Rosa Parks: Interpretation 2

Taylor Branch

Parting the Waters

"People always say that I didn’t give up my seat because I was tired, but that isn’t true," Parks later explained. "I was not tired physically, or no more tired than I usually was at the end of a working day. . . . No, the only tired I was, was tired of giving in." (Rosa Parks)

Taylor Branch provides a sophisticated look at Rosa Parks. Although she is sometimes portrayed as a passive, meek woman who spontaneously reacted under the indignity of Montgomery’s segregated bus system, Branch shows a Parks who was already a rather seasoned activist by 1955. Parks characterized herself as having a life history of rebelliousness toward racial injustice, and she had been involved in a number of civil rights issues prior to her arrest.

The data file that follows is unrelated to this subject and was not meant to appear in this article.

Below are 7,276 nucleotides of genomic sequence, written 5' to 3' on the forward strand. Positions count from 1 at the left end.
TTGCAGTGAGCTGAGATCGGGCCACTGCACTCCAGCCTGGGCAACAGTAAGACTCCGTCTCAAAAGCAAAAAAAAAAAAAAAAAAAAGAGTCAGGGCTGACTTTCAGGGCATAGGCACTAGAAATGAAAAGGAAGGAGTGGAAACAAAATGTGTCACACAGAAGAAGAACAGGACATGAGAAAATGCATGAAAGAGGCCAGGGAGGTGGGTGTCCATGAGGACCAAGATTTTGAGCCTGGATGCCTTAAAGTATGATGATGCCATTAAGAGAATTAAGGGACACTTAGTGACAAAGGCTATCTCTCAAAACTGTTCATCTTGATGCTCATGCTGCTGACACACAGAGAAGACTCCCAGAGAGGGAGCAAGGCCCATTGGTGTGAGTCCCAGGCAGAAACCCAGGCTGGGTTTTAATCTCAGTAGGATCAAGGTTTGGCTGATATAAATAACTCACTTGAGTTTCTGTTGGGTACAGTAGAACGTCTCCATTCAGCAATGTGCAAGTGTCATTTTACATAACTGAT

She and her husband had raised money for the Scottsboro Boys’ legal defense fund, and parks had joined the NAACP in 1943, some 12 years before the Montgomery arrest.

Taylor Branch, Parting the Waters: America in the King Years, 1954-63 (New York: Simon and Schuster, 1989).